Wednesday, May 09, 2007

Someone should have told the Dick, that 1) it's not a game and 2) it's a lot too little, a long time too late

Aide: Cheney in Iraq to warn them 'it's game time'

BAGHDAD, Iraq (CNN) -- Vice President Dick Cheney arrived unannounced in Baghdad early Wednesday to tell Iraq's government "it's game time," a senior Bush administration official said.

The senior administration official summarized Cheney's message: "We've got to pull together. We've got to get this work done. It's game time."

An important topic on Cheney's agenda is to persuade the Iraqi Parliament to forgo its planned two-month recess. The Bush administration is pushing for members to keep working on legislation, such as a measure on oil revenues.

"The reality is, with the major effort we're making, the major effort the Iraqi security forces and military are making themselves, for the Iraqi Parliament to take a two-month vacation in the middle of summer is impossible to understand," Ryan Crocker, the United States' new ambassador to Iraq, told reporters.

The trip to Baghdad -- Cheney's second -- comes as the Bush administration is trying to foster national unity among the fractious Iraqi leaders.

Shortly after landing, Cheney met with Iraqi Prime Minister Nuri al-Maliki. He told reporters the two discussed political and economic issues and how to build an Iraq that is "self-governing and free of threats of the insurgency and al Qaeda."

Al-Maliki said they worked to chart the "best ways to support the efforts of the Iraqi government in order to succeed in this experiment."

Cheney also met with Gen. David Petraeus, the top U.S. commander in Iraq, who briefed him on the effectiveness of the U.S. military buildup, The Associated Press reported.

The vice president also saw Iraqi President Jalal Talabani and government ministers, but no details were offered about that meeting.

Cheney also plans to visit with U.S. troops, a White House statement said.
Vice president to visit Sunni countries

The stopover kicks off a weeklong visit to the region, where Cheney will hold talks with leaders in the United Arab Emirates, Saudi Arabia, Egypt and Jordan -- all Sunni Arab countries.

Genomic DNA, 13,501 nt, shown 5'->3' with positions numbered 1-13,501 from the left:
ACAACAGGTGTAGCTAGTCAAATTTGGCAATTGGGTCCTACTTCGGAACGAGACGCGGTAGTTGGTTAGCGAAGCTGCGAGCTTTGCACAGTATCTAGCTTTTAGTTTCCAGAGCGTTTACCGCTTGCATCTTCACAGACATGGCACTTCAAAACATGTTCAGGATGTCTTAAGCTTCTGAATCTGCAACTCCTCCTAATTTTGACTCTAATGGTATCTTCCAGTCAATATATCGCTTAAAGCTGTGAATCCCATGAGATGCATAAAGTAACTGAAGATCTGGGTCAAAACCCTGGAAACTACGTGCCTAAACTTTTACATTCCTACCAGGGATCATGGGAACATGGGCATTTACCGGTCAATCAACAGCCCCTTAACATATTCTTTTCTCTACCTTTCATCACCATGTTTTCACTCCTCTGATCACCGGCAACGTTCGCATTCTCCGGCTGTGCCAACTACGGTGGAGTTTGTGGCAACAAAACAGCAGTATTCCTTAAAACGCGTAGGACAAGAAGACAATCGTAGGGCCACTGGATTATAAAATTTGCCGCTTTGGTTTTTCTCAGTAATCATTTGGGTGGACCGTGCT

The trip closely follows Secretary of State Condoleezza Rice's participation in a two-day international conference on Iraq in Sharm el-Sheikh, Egypt. It also comes a little over a week after Bush's decision to veto a $124 billion war spending bill that called for U.S. troops to leave Iraq by 2008.

Another political crisis likely discussed on Cheney's visit is the threat posed by the country's most powerful Sunni bloc to bolt from Parliament and erode the country's effort to establish a unity government.

Cheney is slated to meet with the bloc's leader Tariq al-Hashimi -- one of Iraq's two vice presidents.

Al-Maliki, a Shiite, met with al-Hashimi on Tuesday. The sitdown apparently eased the tension that would have prompted the Sunnis to split from the Council of Representatives, which could be a devastating blow to reconciliation.

The government is working to gain support and trust from Sunnis, who were in power during the Saddam Hussein regime. Many of the insurgents in the country -- which has a Shiite majority -- are Sunni militants and people who have supported Hussein's Baathist party.
Deadly bomb hits Kurdish ministry

At least 14 people were killed and 87 more were wounded early Wednesday when a suicide truck bomb exploded outside an Iraqi government ministry in Irbil, the capital of the northern Kurdish region, according to the Kurdish regional government.

Khalid Salih said the bomber exploded his truck outside the Iraqi Interior Ministry around 7:30 a.m. Bombings are relatively rare in the three-province Kurdish region..

Also, on a road between Kirkuk and Tikrit in northern Iraq, four Iraqi journalists were killed on Wednesday, police in Kirkuk said.

The official said gunmen in a car opened fire on the journalists' minibus about eight kilometers away from an Iraqi Army checkpoint. Their bodies were found in the vehicle.

The journalists weren't identified, but all four were men. One of them was the director of a local media organization, but officials did not say which one.

In eastern Baghdad, a civilian was killed and two Iraqi soldiers were wounded when a car bomb exploded near an army checkpoint on Palestine Street.

Coalition forces seized 18 "suspected terrorists during raids around Iraq Tuesday and Wednesday, the U.S. military said. The raids were staged southeast of Taji, north of Karma, in Mosul and near Baghdad and Ramadi.

The military also said it was investigating reports of civilian deaths during a confrontation on Tuesday between troops and insurgents in Iraq's Diyala province.

U.S. troops noticed insurgents setting up a roadside bomb near Mandali.

A helicopter strike killed two of the insurgents, but people later told the military that five civilians, including two children, were killed and three others were wounded.
Other developments

# A Task Force Lightning soldier was killed and four were wounded by gunfire in Diyala Province on Tuesday, the U.S. military said. The U.S. death toll in the Iraq war stands at 3,373, with 29 killed so far in May. Seven civilian Defense Department contractors also have been killed.

# In Iraq on Tuesday, a parked car exploded near a prominent Shiite mosque in a southern city, killing 16 civilians and wounding at least 64 others, authorities said. The strike, along with a suicide attack targeting police in Diyala province and a roadside bombing in Baghdad, killed 24 people across the country Tuesday.

Original article posted here.


Ducky's here said...

Dick wants to make sure that the oil contracts are signed. My guess is that the Saudis also had a few errands for him to run and requested he make it clear that Maliki better meet much of the Sunni demands.

Da Weaz said...

Yeah, but the whole thing is a fucking disaster.